Office real estate remains strongest asset class – retail segment in decline
More than half the entire transaction volume in Germany was accounted for by office properties that therefore still top the list of investor favorites. At €6.8 billion, almost €1.3 billion more was invested in this asset class compared with the year-earlier period, mainly in the form of single asset deals. Against the backdrop of the ongoing positive development of Germany’s top office markets, this asset class is set to remain attractive. In second place came warehouse and logistics real estate with 15 percent of the investment volume (a good €1.8 billion). The lion’s share here was attributable to acquisitions of large nationwide portfolio takeovers. Compared with the first quarter of 2017, 31 percent more was invested in this asset class that was also rated in the CBRE EMEA Investor Intentions Survey 2018 as the most attractive investment class, ahead of office real estate for the first time. Retail property took third place. This asset class accounted for just under €1.6 billion, representing a share of only 13 percent in the overall volume. Among other factors, this development was due to supply shortage in the top locations. Outside the investment centers, retail was the second strongest asset class following on from warehouse and logistics properties, due mainly to investment in the retail warehouse and retail park segment.

Yield compression ongoing in selected instances
Despite the sustained high demand and severely limited availability, net initial yields remained stable in most markets and asset classes compared with the fourth quarter of 2017. Net initial yield for first rate office properties in premium locations in the Top 7 investment markets came in at 3.26 percent, albeit marginally lower than the previous year’s figure (3.28 percent), as prime yields in all markets – with the exception of Hamburg which registered a slight decline of 10 basis points – remained stable compared with year-end 2017. Investors continue to increasingly turn their attention to the city fringe and peripheral areas of the top locations, which is the reason for yields being under pressure here as well. A decline was registered in peripheral locations in Hamburg (down 10 basis points) and Munich (down 25 basis points).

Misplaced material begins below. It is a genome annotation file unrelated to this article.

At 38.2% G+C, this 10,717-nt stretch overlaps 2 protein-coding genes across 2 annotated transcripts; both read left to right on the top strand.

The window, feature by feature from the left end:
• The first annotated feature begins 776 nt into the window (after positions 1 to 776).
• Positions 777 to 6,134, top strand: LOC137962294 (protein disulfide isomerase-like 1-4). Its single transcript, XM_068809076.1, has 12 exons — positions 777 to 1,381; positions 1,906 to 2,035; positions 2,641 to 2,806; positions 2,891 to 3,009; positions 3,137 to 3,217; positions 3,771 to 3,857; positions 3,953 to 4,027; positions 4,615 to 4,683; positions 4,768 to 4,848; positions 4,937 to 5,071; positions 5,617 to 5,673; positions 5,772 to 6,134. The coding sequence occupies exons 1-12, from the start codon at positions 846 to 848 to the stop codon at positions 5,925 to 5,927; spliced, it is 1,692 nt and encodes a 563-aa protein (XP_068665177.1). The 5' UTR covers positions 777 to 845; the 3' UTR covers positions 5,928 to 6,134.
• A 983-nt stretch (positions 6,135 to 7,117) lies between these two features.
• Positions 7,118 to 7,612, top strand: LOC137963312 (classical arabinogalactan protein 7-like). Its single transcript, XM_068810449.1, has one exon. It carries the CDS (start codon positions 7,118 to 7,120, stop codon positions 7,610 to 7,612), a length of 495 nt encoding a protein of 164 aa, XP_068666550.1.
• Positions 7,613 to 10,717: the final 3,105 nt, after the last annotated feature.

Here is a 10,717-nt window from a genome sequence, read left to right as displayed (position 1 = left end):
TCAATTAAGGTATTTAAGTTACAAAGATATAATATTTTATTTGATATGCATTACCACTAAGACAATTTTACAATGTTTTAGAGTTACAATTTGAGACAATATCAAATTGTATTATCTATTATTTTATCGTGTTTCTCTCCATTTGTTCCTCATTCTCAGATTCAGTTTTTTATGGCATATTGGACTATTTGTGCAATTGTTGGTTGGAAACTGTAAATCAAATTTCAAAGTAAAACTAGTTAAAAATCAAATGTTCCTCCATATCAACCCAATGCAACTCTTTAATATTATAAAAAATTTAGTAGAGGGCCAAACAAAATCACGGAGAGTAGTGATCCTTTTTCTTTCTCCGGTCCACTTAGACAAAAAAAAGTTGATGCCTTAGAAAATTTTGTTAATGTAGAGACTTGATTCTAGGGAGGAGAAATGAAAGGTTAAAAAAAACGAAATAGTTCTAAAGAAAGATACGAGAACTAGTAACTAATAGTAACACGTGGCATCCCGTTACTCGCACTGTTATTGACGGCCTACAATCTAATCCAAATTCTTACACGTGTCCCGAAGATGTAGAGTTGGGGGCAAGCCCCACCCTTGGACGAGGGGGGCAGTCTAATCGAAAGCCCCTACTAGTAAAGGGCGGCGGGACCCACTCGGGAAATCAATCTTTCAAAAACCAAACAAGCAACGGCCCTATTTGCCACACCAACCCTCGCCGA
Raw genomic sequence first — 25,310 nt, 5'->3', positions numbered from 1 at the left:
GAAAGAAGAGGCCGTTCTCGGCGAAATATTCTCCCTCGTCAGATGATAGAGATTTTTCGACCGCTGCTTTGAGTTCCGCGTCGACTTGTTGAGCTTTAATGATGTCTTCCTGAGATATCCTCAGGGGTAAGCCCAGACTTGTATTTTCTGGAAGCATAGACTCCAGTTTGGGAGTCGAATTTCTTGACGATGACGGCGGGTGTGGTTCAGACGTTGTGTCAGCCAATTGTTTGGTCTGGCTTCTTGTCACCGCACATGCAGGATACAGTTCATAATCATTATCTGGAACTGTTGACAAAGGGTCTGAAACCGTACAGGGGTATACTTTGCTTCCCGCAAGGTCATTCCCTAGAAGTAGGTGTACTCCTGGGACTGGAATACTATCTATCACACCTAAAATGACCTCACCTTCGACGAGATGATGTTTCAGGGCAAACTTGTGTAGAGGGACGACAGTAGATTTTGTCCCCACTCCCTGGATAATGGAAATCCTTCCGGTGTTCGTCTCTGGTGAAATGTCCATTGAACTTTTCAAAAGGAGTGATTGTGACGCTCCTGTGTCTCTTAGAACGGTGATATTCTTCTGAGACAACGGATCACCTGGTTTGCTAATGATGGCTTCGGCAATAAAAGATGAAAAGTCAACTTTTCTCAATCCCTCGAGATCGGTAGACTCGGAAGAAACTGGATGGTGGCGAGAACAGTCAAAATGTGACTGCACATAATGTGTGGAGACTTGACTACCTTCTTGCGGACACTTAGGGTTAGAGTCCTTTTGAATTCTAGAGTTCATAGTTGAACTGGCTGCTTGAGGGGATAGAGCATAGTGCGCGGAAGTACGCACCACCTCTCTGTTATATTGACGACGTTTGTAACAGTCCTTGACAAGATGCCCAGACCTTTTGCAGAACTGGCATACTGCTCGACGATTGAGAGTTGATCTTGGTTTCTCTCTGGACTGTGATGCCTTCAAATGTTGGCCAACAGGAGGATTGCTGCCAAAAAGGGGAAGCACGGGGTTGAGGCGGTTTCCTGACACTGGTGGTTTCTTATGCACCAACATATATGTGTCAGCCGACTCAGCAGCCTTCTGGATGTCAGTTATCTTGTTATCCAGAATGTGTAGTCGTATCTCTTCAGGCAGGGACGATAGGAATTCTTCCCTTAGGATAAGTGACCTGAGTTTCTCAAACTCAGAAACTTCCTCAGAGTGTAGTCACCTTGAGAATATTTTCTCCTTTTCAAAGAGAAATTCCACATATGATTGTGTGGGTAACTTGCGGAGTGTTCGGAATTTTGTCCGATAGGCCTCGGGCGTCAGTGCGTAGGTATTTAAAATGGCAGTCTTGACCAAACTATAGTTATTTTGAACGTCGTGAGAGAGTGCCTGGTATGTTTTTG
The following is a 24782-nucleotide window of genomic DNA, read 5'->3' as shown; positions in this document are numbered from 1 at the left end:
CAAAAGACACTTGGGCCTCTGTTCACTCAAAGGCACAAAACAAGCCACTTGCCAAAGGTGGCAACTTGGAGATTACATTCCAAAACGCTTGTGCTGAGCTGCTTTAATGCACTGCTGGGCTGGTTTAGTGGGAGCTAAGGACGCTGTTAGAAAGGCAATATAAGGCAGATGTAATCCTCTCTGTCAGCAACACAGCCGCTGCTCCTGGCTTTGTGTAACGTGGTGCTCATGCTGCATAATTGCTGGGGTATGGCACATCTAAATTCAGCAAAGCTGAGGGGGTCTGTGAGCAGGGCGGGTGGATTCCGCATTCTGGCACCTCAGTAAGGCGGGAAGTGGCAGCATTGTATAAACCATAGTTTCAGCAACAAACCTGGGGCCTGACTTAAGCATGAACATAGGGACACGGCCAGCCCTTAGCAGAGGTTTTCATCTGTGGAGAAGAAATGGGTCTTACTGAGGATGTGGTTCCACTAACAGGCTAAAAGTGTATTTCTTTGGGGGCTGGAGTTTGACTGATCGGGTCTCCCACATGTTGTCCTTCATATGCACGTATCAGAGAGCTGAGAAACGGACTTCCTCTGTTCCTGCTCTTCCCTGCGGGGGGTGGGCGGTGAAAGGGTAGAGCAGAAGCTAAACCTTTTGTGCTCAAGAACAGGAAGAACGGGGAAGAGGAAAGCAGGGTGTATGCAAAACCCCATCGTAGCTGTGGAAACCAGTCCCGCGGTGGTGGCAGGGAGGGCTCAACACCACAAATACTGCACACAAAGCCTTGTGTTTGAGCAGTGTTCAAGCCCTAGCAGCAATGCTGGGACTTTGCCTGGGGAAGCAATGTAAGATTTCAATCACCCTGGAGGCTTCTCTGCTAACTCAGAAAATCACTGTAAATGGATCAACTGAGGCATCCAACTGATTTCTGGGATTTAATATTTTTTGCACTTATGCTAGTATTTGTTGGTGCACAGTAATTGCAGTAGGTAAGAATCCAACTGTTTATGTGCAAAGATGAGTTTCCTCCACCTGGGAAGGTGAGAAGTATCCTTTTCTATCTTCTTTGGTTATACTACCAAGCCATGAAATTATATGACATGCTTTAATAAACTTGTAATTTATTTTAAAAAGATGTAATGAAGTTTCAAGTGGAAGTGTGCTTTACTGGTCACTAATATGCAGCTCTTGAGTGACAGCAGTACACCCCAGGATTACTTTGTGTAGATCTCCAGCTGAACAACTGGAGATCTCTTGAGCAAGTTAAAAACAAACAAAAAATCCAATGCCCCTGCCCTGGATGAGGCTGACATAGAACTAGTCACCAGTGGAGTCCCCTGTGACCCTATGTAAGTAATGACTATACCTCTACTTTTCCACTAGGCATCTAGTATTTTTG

The yield for high street retail properties in central locations in the top markets averaged 3.16 percent, reflecting the level of the final quarter of 2017 as well. By contrast, further yield declines were reported in the large-scale retail segment, first rate shopping centers in top locations and retail parks for instance, that came under pressure from strong demand.

In the formerly alternative asset classes of hotels and logistics, net initial yields for premium properties remained stable at 4.00 percent and 4.40 percent respectively.

Outlook for 2018: ongoing strong investment momentum – supply shortage as factor of constraint
“Germany continues to be viewed as one of the most attractive and secure investment markets in Europe, both by domestic and foreign investors,” Klein says. The new year is seeing positive macro and property-related fundamentals. Consequently, demand for German real estate should remain high. Ongoing supply shortage is the greatest impediment, along with the price level. Competition for attractive properties will keep up the pressure on prime yields. “To build up their real estate portfolios despite the supply shortage, some investors are increasingly considering taking over real estate companies and platforms. Other investors are looking at B locations or alternative real estate asset classes,” Klein explains. This approach also enables greater risk diversification and benefits to be reaped from the structural developments in these asset classes. All in all, an annual transaction volume of around €50 billion can be viewed as realistic.



Source: CBRE Research, Q1 2018.